[cabf_validation] Authorization Email to Domain Contact
doug.beattie at globalsign.com
Fri Apr 13 13:45:45 MST 2018
Well, I was 0 for 4 on that one. We’re attempting to come up with some new domain validation methods but it’s incredibly hard when we keep getting negative feedback without some concrete recommendations on what would work.
* What Opt-in mechanism are you referring to for the use of TXT records?
* What CAA semantics or approach are you recommending? Can you give an example? I don’t understand how to permit or restrict subdomains with the use of this new email address CAA record at the base domain without needing to populate every subdomain record
* If CNAME needs to point to a label that has a CAA record, then why not use CAA directly? I’m sure I’m missing the point.
From: Ryan Sleevi [mailto:sleevi at google.com]
Sent: Friday, April 13, 2018 4:06 PM
To: Doug Beattie <doug.beattie at globalsign.com>
Cc: Quirin Scheitle <scheitle at net.in.tum.de>; CA/Browser Forum Validation WG List <validation at cabforum.org>
Subject: Re: [cabf_validation] Authorization Email to Domain Contact
On Fri, Apr 13, 2018 at 3:38 PM, Doug Beattie <doug.beattie at globalsign.com<mailto:doug.beattie at globalsign.com>> wrote:
I like most of the ideas proposed below.
- CAA: Excellent
- email in well-known: Good, assuming we can agree on parsing rules
- TXT record: Good, assuming we can come up with an agreed-to format for the TXT record
- CNAME: don’t like it at all
See more comments inline below
> -----Original Message-----
> From: Validation [mailto:validation-bounces at cabforum.org<mailto:validation-bounces at cabforum.org>] On Behalf Of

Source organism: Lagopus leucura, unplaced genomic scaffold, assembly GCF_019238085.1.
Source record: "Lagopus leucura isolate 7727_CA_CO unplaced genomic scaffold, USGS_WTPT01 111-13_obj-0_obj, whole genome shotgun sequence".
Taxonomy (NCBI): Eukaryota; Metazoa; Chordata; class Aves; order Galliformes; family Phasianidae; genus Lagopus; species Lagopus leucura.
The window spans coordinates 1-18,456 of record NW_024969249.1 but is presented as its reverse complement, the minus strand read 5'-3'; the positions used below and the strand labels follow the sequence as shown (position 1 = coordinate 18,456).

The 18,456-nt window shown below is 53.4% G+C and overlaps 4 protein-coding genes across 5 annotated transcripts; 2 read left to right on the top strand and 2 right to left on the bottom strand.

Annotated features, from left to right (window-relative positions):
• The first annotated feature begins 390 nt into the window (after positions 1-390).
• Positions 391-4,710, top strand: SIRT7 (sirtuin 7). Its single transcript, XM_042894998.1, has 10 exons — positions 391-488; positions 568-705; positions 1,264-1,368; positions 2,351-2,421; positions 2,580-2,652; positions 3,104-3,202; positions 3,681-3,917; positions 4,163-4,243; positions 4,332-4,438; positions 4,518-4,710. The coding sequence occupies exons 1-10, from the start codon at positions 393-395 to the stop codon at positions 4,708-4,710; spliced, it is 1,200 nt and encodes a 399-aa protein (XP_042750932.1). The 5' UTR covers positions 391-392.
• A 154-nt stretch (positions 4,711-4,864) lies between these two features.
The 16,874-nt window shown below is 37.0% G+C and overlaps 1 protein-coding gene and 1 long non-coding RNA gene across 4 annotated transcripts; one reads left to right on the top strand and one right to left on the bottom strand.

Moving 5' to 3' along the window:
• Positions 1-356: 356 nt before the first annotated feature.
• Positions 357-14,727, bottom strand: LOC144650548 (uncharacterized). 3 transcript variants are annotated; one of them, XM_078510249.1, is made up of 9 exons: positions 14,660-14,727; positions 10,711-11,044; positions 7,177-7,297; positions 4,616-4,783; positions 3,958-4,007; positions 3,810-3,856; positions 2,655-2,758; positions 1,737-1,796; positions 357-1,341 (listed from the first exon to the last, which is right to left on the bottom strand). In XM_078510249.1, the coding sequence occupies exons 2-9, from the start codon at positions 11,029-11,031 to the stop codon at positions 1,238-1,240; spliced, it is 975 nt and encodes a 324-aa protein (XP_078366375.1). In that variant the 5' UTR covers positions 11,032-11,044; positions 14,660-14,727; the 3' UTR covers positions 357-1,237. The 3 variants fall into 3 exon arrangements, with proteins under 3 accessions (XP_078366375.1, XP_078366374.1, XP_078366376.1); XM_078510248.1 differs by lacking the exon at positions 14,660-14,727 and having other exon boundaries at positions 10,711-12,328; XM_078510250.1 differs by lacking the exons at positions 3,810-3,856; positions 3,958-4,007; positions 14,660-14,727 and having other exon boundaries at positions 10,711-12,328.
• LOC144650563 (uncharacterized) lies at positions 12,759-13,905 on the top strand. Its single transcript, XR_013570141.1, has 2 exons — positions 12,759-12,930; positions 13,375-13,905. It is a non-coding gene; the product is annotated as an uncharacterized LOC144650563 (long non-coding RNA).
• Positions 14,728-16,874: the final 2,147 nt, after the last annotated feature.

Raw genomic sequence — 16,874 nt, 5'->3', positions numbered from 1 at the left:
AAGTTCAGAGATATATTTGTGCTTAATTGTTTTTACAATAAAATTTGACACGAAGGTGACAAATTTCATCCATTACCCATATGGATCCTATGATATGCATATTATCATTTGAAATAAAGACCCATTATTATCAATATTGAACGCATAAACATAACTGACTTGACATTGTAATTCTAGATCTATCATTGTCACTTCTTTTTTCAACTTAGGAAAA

> >> On Thu, Apr 12, 2018 at 1:30 PM, Quirin Scheitle
> <scheitle at net.in.tum.de<mailto:scheitle at net.in.tum.de>> wrote:
> >> The record to be looked up could be the subdomain _dcv or the main
> domain (i.e., the domain name to be validated). The main domain is certainly
> a bad idea for CNAME, and maybe for TXT.
> >> For CAA, I think the main domain could be used.
> >> For CAA, I propose the tag “dcvemail” with the value of the format
> “abc at example.com<mailto:abc at example.com>”
> > I'm not a fan of overly abbreviated things (I'm guessing you're trying for
> 'domain control validation'?).
> Yes. I would think that if it is properly defined in some document, “dcvemail”
> is understandable, but happy to use something else.
For CAA, it seems we can come up with an approach, probably the preferred approach, for allowing a domain owner to enter an email address which will be used as the recipient of the challenge.
We might want to default to only that domain being authorized and suggest a flag "allowSubdomains" which would permit this to be used to approve subdomains and wildcard certificates. Is that reasonable/desired?
No, I don't think those semantics make sense. CAA has defined semantics for the processing of subdomains - as do the BRs (with respect to the authorization domain name). Layering an additional set of semantics atop that will only add to the difficulty to reason about the security properties, nor would it introduce anything that the system does not already account for.
This would permit the email address to be used for only example.com<http://example.com>:
example.com<http://example.com>. domainEmail 0 example at example.com<mailto:example at example.com>
This would allow the email address to be used to approve any/all subdomains of example.com<http://example.com>, including example.com<http://example.com>
example.com<http://example.com>. domainEmail 0 example at example.com<mailto:example at example.com> "allowSubdomains"
It sounds like you're proposing introducing a new record type - that's not how CAA records are formatted.
> > With respect to the introduction of any form of subdomain-suitable-for-
> the-base-domain, we have the same problem as the introduction of
> additional constructed email addresses or validation paths (outside of /.well-
> known/pki-validation) any introduction of a new subdomains breaks any